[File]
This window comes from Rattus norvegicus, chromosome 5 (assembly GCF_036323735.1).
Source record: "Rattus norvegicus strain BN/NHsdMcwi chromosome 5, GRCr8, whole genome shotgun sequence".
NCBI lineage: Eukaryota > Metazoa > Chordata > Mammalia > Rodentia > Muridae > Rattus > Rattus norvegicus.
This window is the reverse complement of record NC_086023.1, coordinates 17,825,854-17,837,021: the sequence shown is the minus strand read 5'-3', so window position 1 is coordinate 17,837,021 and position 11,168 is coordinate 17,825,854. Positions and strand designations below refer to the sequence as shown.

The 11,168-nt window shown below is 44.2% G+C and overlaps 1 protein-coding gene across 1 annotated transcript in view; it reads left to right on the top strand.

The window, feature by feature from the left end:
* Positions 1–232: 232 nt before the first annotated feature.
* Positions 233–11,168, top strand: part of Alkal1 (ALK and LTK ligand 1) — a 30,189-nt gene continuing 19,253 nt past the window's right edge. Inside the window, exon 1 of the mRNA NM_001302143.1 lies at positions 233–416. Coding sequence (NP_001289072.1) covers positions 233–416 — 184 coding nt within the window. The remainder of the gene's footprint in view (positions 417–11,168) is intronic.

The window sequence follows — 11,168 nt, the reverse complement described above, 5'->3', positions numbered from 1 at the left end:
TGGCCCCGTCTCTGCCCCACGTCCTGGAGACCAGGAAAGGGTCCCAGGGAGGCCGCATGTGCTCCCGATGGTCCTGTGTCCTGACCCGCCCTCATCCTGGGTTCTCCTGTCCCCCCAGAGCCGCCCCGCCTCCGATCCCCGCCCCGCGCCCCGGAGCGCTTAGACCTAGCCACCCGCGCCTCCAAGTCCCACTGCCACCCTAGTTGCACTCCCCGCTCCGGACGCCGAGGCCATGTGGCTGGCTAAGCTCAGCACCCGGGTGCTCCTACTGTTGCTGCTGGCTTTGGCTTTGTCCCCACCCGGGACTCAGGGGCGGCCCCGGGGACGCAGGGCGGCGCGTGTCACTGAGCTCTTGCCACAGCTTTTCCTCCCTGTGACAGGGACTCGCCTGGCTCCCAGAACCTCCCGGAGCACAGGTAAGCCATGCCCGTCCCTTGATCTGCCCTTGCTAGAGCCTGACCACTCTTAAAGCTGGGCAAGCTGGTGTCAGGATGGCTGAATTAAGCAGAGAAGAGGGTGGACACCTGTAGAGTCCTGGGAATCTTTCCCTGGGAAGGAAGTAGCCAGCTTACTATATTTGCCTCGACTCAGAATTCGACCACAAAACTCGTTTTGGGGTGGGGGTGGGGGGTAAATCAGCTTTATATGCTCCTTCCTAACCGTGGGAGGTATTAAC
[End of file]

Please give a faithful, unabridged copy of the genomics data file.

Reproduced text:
This window comes from Rattus norvegicus, chromosome 5 (assembly GCF_036323735.1).
Source record: "Rattus norvegicus strain BN/NHsdMcwi chromosome 5, GRCr8, whole genome shotgun sequence".
NCBI lineage: Eukaryota > Metazoa > Chordata > Mammalia > Rodentia > Muridae > Rattus > Rattus norvegicus.
This window is the reverse complement of record NC_086023.1, coordinates 17,825,854-17,837,021: the sequence shown is the minus strand read 5'-3', so window position 1 is coordinate 17,837,021 and position 11,168 is coordinate 17,825,854. Positions and strand designations below refer to the sequence as shown.

The 11,168-nt window shown below is 44.2% G+C and overlaps 1 protein-coding gene across 1 annotated transcript in view; it reads left to right on the top strand.

The window, feature by feature from the left end:
* Positions 1–232: 232 nt before the first annotated feature.
* Positions 233–11,168, top strand: part of Alkal1 (ALK and LTK ligand 1) — a 30,189-nt gene continuing 19,253 nt past the window's right edge. Inside the window, exon 1 of the mRNA NM_001302143.1 lies at positions 233–416. Coding sequence (NP_001289072.1) covers positions 233–416 — 184 coding nt within the window. The remainder of the gene's footprint in view (positions 417–11,168) is intronic.

The window sequence follows — 11,168 nt, the reverse complement described above, 5'->3', positions numbered from 1 at the left end:
TGGCCCCGTCTCTGCCCCACGTCCTGGAGACCAGGAAAGGGTCCCAGGGAGGCCGCATGTGCTCCCGATGGTCCTGTGTCCTGACCCGCCCTCATCCTGGGTTCTCCTGTCCCCCCAGAGCCGCCCCGCCTCCGATCCCCGCCCCGCGCCCCGGAGCGCTTAGACCTAGCCACCCGCGCCTCCAAGTCCCACTGCCACCCTAGTTGCACTCCCCGCTCCGGACGCCGAGGCCATGTGGCTGGCTAAGCTCAGCACCCGGGTGCTCCTACTGTTGCTGCTGGCTTTGGCTTTGTCCCCACCCGGGACTCAGGGGCGGCCCCGGGGACGCAGGGCGGCGCGTGTCACTGAGCTCTTGCCACAGCTTTTCCTCCCTGTGACAGGGACTCGCCTGGCTCCCAGAACCTCCCGGAGCACAGGTAAGCCATGCCCGTCCCTTGATCTGCCCTTGCTAGAGCCTGACCACTCTTAAAGCTGGGCAAGCTGGTGTCAGGATGGCTGAATTAAGCAGAGAAGAGGGTGGACACCTGTAGAGTCCTGGGAATCTTTCCCTGGGAAGGAAGTAGCCAGCTTACTATATTTGCCTCGACTCAGAATTCGACCACAAAACTCGTTTTGGGGTGGGGGTGGGGGGTAAATCAGCTTTATATGCTCCTTCCTAACCGTGGGAGGTATTAAC